Raymond Hue
Remembrance Suite
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Obituary of Raymond Anthony Hue

HUE Raymond Anthony 64 of Miramar, Florida departed this Life January 11, 2021. Born May 19, 1956 in St. Thomas, Jamaica to his parents The Late Ronald Victor Hue and Olive Iona Chin Hue. Devoted husband of Lily Hoo Hue. Loving father of Kerri Ann Blake "Walter," Nordia Rose "Peter," Raymond Hue, Jr. "Ashley" and Marsha Chong. Cherished grandfather of 7 grandchildren. Brother of Carl Hue " Claire," Angela Magee "Van" and The Late Ronald Hue, Jr. "Racquel." In Repose Monday, January 18, 2021 from 5:00 P.M. to 8:00 P.M. Chapel Services Tuesday, January 19, 2021. Burial will take place in St. Thomas, Jamaica. Please keep the Hue family in your prayers. The Joseph A. Scarano Pines Memorial Chapel is Honored to assist the Hue family with the arrangements. Raymond Anthony Hue, a/k/a Bigga Ray, was born on May 19, 1956 at Princess Margaret Hospital in St. Thomas, Jamaica. He was the first of three children born to Ronald and Olive Hue. Raymond grew up in Trinityville, Font Hill, and spent many years in Danvers Pen. Raymond met the love of his life, Lily Hoo, in Seaforth, St. Thomas. Ray, his younger brother, Junior, and his cousin, Gary, would ride their bicycles to Seaforth to pick up Lily’s brother, Steven, and the group would ride to Morant Bay. Lily’s father used to sell bicycle parts and Ray would use the excuse of needing parts for his bicycle as a reason to go visit Lily. Over time, they became very good friends. They got married in Kingston on May 21, 1978. Ray had 4 children – Marsha, Kerri-Ann, Nordia and Raymond, Jr. (Chin). He was very proud of his children’s accomplishments. He would introduce Marsha as a doctor, and Kerri-Ann as the doctor who couldn’t write prescriptions. Nordia is the banker who tells people what to do with their money, and Chin followed in his footsteps in trucking. He always wanted his children to be independent and he did his best to help them achieve their goals. Nothing was ever too good for them. He had 3 siblings: Carl (Claire), Ronald, Jr. (deceased) (Kelly), and Angela (Van). Ray has been awarded “ownership” of his late brother Junior’s grandchildren, giving him a total of 10 (Caneil, Karese, Olivia, Kaylin, Keegan, Kaleb, Riley, Karissa, Carter, and Madison). He also leaves behind five nieces and nephews (Ava-Gaye, VJ, Whitney, Justin, and Kejuan). Raymond graduated from Kingston College in 1973 and attended CAST where he studied HVAC. His first job was at Arel Air Conditioning, where he spent about a year, after which he decided to go into trucking. Ray was always a hard worker, who started driving before he was even old enough to get a driver’s license. His Uncle Duds gave him an old truck and he used it to haul sugar from Duckenfield Sugar Factory to the Kingston Wharf. After that early stint in the trucking business, Raymond and Junior started a mini-bus company in the mid-1970s. He was a self-taught mechanic, having had to repair the trucks and mini-vans when they broke down. After Hurricane Gilbert in 1988, Raymond permanently relocated to Kingston and joined Lexsun, Ltd., the family business, where he was Mr. Fix-It. Even though he was a director at Lexsun, Ray managed production and maintained the equipment and machinery himself. He was a master at his trade and taught his staff many life lessons, always telling them, "Learn something so that when you leave here, you're better off than when you came. Yuh nuh come fi turn stone." These words, though simple, were very poignant and have positively impacted the lives of those who worked for him and with him! He was a visionary in the industry – always researching, experimenting, and creating something or modifying some tool to utilize in ways other than what it was designed for. When it came to production and efficiency, he made sure that Lexsun was always one step ahead. He was well-loved, respected and appreciated by his work family, their families and so many customers, just for his pure, down-to-earth and easy-going spirit. A customer could come in to buy one item and find him/herself sitting and talking to Ray for hours. They would be engaged in some enlightening conversation, whether he was giving expert advice on a product or discussing current affairs, trucks, music, natural remedies or even gardening. During this time, he also started a haulage company, called Ray’s Trucking. He was very good with his hands and taught himself to fix anything that was broken. He was known as the MacGyver of the family; he built his own solar system for the house and he made his own food dehydrator. He even made his own working coconut oil press, simply out of a pot and a clamp. Later in life, Ray developed a love for plants and flowers, especially orchids. He has left hundreds of orchids in his garden. This is a passion he shared with his mother, Olive, with whom he was extremely close. Raymond had a deep love of and appreciation for music that was apparent to all who knew him. He could often be found playing music at home for his family and, more publicly, he carried on his late father’s musical sound, Cassim International. He won many sound clashes and was very proud of his accomplishments in the music world. Ray was a natural with the technical and acoustical aspects of sound, how the music should be played, in what order the songs should be played and the impact it would have on the crowd. He was a musical master who loved the craft. Ray helped raise many children, in addition to his own, whose names are too numerous to list. Through his actions and direct involvement in each of their lives, he made them all feel loved and special in his own way. Even though he protected and spoiled them, he also taught all of them right from wrong, to stand up for what they believe in, to always help their fellow man no matter his station in life and, above all, the importance of commitment to family. Ray was also what we would call a jokester. He had a great sense of humor. He would regale (read: “terrorize”) the children with stories, especially about food. Whenever you heard the question: “You know how them mek that?” or “You know where that come from?” – watch out! There was the story of how gizzada was made: the old lady with no teeth would chew up the coconut, spit it out, and then make the gizzada from the chewed-up coconut. Dumplings were made by the one-armed lady. The dough was rolled under her armpit. Then there were the foods you shouldn’t eat, like oxtail - because the cow used its tail to wipe its butt when it pooped. He especially loved terrorizing his niece, Whitney, with the story of why she should not eat pepper shrimp. According to him, the people in the country did not have indoor plumbing so they had to go to the “head” of the river to use the bathroom. The shrimp would then eat that. After those stories, poor Whitney did not eat shrimp for quite some time. He enjoyed going bird hunting during bird season with his late Uncle Chippy and his nephews, Justin and Jovelle. Due to declining health, Ray emigrated to the United States in June 2019, to live with his mother and – as he called her – his “sista”, Angela. He underwent quintuple bypass surgery later that month and started dialysis a few months after that. The love Angela had for her brother was ever evident. Whatever he asked for, she would get it – even if it meant she had to drive through every county in the state to find it. Angela and Olive fussed over him to make sure he was eating, taking his medicine, was comfortable, and that all of his needs were met. Throughout the past couple years, he never gave up hope of returning to Jamaica. It was truly the Land that he loved. However, it was not to be. One never had to wonder what was on Ray’s mind. He spoke “passionately,” in the most colorful language and did not hesitate to tell you what he thought. He was very independent and proud. He was fair and honest. Raymond was one of the most selfless human beings. He would gladly give of his time and talents to anyone who was in need and/or willing to learn. When you had Ray as a friend, you had a friend for life. Ray loved his family and he loved his community. He did his best to bring others along in all of his successes, never forgetting where he came from. Seeing and interacting with his grandchildren brought him the greatest joy. He was very protective of those he cared about. It’s difficult to put into words what Ray meant to his family and what his family meant to him. In addition to his wife, mother, sister, brother, children, grandchildren, nieces and nephews, Ray leaves to mourn one uncle (Herman), five aunts (Kitty, Peggy, June, Greta, and Merle), numerous beloved cousins, and friends. He was predeceased by his father, Ronald; his brother, Ronald Junior; and 6 uncles. His passing leaves a void that is impossible to fill. May his soul rest in eternal peace.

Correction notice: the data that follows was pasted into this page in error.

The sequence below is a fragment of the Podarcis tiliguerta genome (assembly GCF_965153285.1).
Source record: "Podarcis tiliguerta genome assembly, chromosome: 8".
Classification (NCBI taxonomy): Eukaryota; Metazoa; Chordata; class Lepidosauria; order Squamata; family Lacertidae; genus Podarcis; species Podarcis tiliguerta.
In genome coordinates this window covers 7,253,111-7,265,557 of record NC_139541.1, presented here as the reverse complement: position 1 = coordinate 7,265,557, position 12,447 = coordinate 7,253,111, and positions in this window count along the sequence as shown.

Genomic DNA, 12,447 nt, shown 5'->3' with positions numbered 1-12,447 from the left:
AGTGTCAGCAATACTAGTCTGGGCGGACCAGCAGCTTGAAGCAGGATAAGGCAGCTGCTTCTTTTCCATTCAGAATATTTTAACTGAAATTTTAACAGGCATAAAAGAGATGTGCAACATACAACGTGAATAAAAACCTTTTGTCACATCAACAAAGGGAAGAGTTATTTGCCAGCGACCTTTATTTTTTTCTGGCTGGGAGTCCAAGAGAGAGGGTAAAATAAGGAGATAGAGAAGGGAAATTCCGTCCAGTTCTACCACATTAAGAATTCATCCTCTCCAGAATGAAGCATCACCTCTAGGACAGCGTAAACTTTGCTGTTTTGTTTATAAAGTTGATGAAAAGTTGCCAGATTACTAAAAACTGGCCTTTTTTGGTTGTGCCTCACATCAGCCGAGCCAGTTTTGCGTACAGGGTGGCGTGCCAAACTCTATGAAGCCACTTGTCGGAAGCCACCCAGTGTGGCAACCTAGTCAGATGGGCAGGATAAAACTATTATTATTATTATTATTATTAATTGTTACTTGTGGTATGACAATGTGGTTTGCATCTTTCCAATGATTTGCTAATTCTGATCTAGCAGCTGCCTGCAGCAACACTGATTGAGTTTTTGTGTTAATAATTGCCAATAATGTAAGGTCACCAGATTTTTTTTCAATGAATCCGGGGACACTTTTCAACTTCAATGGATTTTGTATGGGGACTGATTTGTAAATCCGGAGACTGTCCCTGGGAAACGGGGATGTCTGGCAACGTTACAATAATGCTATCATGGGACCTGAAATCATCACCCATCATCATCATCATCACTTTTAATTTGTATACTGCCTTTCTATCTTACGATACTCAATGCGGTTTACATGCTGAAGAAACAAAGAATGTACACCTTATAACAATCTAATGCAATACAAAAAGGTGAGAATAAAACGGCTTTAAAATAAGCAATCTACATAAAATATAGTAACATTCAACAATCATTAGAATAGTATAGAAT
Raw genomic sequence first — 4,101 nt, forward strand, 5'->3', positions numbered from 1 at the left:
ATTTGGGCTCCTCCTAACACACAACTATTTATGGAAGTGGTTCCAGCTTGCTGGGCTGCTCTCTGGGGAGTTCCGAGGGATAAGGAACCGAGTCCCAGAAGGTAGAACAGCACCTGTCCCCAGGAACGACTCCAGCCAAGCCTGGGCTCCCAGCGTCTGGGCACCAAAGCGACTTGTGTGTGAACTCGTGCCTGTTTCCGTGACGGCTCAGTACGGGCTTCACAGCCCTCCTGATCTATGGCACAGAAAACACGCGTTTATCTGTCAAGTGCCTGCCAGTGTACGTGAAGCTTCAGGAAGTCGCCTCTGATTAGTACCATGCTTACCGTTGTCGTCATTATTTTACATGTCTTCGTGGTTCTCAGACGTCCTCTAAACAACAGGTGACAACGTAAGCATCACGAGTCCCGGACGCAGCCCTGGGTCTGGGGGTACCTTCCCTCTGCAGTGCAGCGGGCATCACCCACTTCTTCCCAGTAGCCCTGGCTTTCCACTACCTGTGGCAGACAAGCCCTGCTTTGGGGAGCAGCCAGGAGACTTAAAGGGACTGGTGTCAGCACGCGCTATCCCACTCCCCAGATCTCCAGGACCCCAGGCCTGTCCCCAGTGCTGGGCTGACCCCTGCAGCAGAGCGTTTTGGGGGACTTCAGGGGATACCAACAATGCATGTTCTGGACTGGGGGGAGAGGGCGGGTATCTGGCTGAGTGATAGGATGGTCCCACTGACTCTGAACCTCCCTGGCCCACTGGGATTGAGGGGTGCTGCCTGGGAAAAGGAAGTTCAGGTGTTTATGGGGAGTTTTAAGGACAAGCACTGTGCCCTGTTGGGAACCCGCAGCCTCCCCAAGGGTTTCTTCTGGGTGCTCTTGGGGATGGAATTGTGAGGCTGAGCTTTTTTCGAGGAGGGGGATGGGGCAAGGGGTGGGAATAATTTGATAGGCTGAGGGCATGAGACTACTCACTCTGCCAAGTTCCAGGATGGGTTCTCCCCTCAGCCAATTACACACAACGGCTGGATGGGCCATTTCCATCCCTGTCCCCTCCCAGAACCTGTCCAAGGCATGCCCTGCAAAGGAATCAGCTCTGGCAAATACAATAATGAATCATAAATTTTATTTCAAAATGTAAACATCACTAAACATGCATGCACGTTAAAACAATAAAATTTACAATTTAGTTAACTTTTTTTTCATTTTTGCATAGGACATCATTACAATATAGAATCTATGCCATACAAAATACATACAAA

Monday
18
January

In Repose

5:00 pm - 8:00 pm
Monday, January 18, 2021
Joseph A. Scarano Pines Memorial Chapel
9000 Pines Boulevard
Pembrooke Pines, Florida, United States
(954) 438-8222
Tuesday
19
January

Chapel Service

11:00 am - 12:00 pm
Tuesday, January 19, 2021
Joseph A. Scarano Pines Memorial Chapel
9000 Pines Boulevard
Pembrooke Pines, Florida, United States
(954) 438-8222

Burial

Red Hills Cemetery St. Thomas, Jamaica
Remembrance Suite